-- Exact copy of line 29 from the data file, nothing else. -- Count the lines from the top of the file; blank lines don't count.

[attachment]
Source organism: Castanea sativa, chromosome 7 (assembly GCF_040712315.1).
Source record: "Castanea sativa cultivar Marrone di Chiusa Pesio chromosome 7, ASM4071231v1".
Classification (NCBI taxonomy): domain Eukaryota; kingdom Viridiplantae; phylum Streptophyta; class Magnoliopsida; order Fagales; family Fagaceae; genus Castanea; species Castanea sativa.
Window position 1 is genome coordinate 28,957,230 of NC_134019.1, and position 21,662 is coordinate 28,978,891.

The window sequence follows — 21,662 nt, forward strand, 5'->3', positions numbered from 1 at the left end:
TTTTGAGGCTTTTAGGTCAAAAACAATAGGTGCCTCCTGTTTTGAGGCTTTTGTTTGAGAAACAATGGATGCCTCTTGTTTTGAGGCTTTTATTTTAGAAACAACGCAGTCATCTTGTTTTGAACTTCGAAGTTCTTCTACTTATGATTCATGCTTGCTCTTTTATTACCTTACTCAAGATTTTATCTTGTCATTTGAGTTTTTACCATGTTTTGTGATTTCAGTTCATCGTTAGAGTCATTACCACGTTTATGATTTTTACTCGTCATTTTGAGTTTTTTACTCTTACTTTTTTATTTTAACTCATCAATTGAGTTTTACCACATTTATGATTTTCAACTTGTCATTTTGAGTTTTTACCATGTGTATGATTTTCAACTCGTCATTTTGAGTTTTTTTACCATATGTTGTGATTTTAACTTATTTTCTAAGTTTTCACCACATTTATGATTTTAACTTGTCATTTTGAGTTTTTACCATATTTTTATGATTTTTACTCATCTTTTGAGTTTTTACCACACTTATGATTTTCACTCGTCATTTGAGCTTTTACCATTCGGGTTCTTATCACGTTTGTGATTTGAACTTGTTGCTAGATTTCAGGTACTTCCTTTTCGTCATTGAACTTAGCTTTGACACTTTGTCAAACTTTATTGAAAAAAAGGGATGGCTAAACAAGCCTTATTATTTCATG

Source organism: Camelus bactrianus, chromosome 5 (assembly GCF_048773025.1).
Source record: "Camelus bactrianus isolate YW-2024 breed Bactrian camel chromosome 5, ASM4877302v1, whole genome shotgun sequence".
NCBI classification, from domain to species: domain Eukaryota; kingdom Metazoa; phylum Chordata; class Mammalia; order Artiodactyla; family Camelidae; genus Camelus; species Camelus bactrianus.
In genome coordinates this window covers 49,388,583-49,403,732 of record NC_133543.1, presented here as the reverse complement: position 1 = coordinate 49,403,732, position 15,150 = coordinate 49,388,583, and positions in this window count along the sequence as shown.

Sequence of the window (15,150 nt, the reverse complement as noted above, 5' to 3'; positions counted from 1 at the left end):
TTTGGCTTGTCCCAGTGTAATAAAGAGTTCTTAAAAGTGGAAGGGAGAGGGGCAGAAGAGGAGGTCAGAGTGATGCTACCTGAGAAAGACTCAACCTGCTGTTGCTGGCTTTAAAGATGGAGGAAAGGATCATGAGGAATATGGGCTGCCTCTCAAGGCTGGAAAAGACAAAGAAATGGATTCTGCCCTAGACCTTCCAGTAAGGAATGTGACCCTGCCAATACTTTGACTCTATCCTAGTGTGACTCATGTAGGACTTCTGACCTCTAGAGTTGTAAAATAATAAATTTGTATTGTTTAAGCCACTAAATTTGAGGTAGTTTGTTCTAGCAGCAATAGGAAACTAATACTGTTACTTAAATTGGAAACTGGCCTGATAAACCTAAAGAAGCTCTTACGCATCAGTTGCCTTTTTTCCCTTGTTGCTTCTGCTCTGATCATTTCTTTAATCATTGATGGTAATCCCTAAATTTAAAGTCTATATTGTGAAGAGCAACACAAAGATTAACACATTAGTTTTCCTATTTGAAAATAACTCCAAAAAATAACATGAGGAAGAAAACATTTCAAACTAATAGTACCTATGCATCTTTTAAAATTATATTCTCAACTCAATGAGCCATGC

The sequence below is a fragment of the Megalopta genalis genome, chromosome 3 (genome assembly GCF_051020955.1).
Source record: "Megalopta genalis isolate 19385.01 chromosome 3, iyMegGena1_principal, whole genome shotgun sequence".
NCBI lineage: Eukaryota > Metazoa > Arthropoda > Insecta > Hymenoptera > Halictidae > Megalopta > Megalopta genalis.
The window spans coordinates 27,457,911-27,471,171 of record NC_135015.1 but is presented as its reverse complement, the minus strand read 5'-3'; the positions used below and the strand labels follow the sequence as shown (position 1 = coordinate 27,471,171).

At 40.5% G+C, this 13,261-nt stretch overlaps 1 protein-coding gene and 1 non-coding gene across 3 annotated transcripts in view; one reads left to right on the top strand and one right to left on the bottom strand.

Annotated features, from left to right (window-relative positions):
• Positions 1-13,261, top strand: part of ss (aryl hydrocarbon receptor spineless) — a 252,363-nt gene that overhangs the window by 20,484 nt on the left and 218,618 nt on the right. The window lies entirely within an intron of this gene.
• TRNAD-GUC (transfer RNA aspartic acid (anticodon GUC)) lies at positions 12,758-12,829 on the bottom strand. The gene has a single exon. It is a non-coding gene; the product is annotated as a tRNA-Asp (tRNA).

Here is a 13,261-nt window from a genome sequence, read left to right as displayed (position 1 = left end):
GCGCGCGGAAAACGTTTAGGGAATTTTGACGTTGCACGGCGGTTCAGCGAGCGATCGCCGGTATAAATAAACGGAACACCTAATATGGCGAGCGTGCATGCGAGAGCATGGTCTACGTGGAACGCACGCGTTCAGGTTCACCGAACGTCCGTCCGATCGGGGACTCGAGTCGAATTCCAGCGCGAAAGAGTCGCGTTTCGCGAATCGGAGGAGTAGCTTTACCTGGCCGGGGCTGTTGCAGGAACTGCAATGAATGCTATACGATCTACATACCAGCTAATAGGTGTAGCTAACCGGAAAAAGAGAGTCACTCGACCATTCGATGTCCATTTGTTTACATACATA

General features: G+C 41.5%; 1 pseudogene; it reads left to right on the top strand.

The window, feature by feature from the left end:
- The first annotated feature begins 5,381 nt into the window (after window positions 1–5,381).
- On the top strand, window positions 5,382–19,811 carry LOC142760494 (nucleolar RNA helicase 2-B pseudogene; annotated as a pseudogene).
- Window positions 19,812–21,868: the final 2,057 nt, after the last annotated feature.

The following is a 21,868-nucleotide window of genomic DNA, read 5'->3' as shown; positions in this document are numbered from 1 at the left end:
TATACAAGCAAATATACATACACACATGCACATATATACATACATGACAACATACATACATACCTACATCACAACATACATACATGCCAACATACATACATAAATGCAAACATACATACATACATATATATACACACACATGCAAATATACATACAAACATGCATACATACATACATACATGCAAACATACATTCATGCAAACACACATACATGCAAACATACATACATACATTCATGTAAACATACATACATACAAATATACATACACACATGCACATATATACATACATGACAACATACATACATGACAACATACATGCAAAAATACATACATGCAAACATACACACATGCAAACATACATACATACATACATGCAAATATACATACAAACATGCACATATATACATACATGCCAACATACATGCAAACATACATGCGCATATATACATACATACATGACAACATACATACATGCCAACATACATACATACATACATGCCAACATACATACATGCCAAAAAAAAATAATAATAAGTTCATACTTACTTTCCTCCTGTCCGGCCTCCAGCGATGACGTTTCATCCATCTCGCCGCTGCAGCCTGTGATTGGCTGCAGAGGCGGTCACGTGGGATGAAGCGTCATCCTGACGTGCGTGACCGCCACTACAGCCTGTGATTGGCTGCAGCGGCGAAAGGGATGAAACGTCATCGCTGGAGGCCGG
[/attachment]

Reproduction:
TATACAAGCAAATATACATACACACATGCACATATATACATACATGACAACATACATACATACCTACATCACAACATACATACATGCCAACATACATACATAAATGCAAACATACATACATACATATATATACACACACATGCAAATATACATACAAACATGCATACATACATACATACATGCAAACATACATTCATGCAAACACACATACATGCAAACATACATACATACATTCATGTAAACATACATACATACAAATATACATACACACATGCACATATATACATACATGACAACATACATACATGACAACATACATGCAAAAATACATACATGCAAACATACACACATGCAAACATACATACATACATACATGCAAATATACATACAAACATGCACATATATACATACATGCCAACATACATGCAAACATACATGCGCATATATACATACATACATGACAACATACATACATGCCAACATACATACATACATACATGCCAACATACATACATGCCAAAAAAAAATAATAATAAGTTCATACTTACTTTCCTCCTGTCCGGCCTCCAGCGATGACGTTTCATCCATCTCGCCGCTGCAGCCTGTGATTGGCTGCAGAGGCGGTCACGTGGGATGAAGCGTCATCCTGACGTGCGTGACCGCCACTACAGCCTGTGATTGGCTGCAGCGGCGAAAGGGATGAAACGTCATCGCTGGAGGCCGG